Popular Cheerleader, Brooke Skylar Richardson, Killed and Buried Her Baby In Backyard After Prom Now Walks Free

Popular Cheerleader, Brooke Skylar Richardson, Killed and Buried Her Baby In Backyard After Prom Now Walks Free

Brooke Skylar Richardson, born and raised in Carlisle, Ohio, was a bright and talented young girl. Growing up in a small town with a population of 5,000, she lived in a loving and perfect home with her parents, Kim and Scott Richardson, and her brother, Jackson. Brooke was a popular cheerleader who loved being a flier (a cheerleading position), but the pressure of the sport eventually led her to develop an eating disorder at 12.

According to Psychology Today, eating disorders are common among young athletes, especially in sports that emphasize body weight, such as gymnastics and cheerleading. These athletes are at a greater risk of developing disordered eating patterns because they are expected to maintain a lean physique while also maintaining high energy levels. The pressure to perform well, combined with the desire to conform to certain beauty standards, can lead to a host of physical and mental health issues.

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Teenage Eating Disorder

Brooke’s struggle with an eating disorder was severe and took over her day-to-day life. The American Psychological Association reports that individuals with eating disorders often experience a lack of trust in others and have difficulty expressing their emotions. Brooke’s struggles with trust and emotional expression may have played a significant role in the development of her disorder.

In 2016, Brooke began dating a friend’s cousin and later started a serious relationship with a junior in her high school named Brandon Saylor. Her parents believed Brandon was a wonderful influence on her, and they noticed she was gaining weight, which they thought was because of her being happy. Despite the newfound happiness in her life, a life-changing event was about to unfold.


Secrets

Brooke went to the doctor with her mother to get on birth control. However, after a private session with the doctor, Brooke came out crying, saying that the appointment was intimidating. The doctor had told Brooke that she was pregnant and would give birth in less than 10 weeks, which was incorrect. Brooke was already about 36 weeks pregnant. This shocking news was hard for Brooke to digest, but she kept the pregnancy a secret, even from her boyfriend.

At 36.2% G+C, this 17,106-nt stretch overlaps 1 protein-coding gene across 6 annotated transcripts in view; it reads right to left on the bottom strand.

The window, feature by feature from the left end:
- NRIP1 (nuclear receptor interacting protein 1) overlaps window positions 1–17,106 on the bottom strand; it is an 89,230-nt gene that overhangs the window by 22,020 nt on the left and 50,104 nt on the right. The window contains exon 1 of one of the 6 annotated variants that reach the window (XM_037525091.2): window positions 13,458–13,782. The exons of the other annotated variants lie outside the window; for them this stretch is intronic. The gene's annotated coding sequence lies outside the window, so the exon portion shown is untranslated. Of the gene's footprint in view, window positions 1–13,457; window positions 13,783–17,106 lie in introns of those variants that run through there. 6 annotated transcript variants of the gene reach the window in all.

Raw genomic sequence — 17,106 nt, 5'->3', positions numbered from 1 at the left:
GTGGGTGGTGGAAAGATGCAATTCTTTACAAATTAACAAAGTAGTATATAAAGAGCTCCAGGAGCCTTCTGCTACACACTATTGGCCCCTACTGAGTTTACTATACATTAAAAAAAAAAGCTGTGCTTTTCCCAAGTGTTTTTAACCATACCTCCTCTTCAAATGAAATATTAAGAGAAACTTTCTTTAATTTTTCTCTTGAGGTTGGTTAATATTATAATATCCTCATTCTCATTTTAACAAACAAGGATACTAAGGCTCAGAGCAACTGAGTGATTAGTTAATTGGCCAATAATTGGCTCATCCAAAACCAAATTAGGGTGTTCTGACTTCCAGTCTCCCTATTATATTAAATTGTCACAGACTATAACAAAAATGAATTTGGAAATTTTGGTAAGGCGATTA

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A few months later, the police showed up at the Richardson household, stating that rumors circulated Brooke had a baby and buried it in her backyard. Brooke eventually admitted to the police that she had given birth to a stillborn baby girl and buried her in her backyard. Brooke was charged with reckless homicide, and her story changed during the interrogation when she claimed the baby had gurgled after being born.

Brooke was arrested and sent to jail a second time after a grand jury gave her additional charges of aggravated murder, involuntary manslaughter, endangering children, and abuse of a corpse. The prosecution continued with the charges, even though a new pathology report showed that there were no burns on the baby and that it was most likely stillborn.


Spotlight

The Brooke Skylar Richardson case brought national attention to the legal and ethical dilemmas surrounding fetal demise, infanticide, and child abuse. According to the American Bar Association, fetal demise refers to the death of a fetus before birth, while infanticide refers to the killing of a child within 24 hours of their birth. Here, the prosecution argued that Brooke had intentionally caused harm to her baby, while the defense argued that the baby was stillborn and that Brooke was in a state of shock and denial.

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In 2019, the state tried to make a deal with Brooke, stating that they would drop the aggravated murder charge if she agreed to plead guilty to the rest of the alleged charges. However, Brooke refused and went to trial, where the lack of evidence regarding whether the baby was stillborn was the biggest challenge for the prosecution. They found Brooke not guilty on all charges, except for the gross abuse of a corpse.

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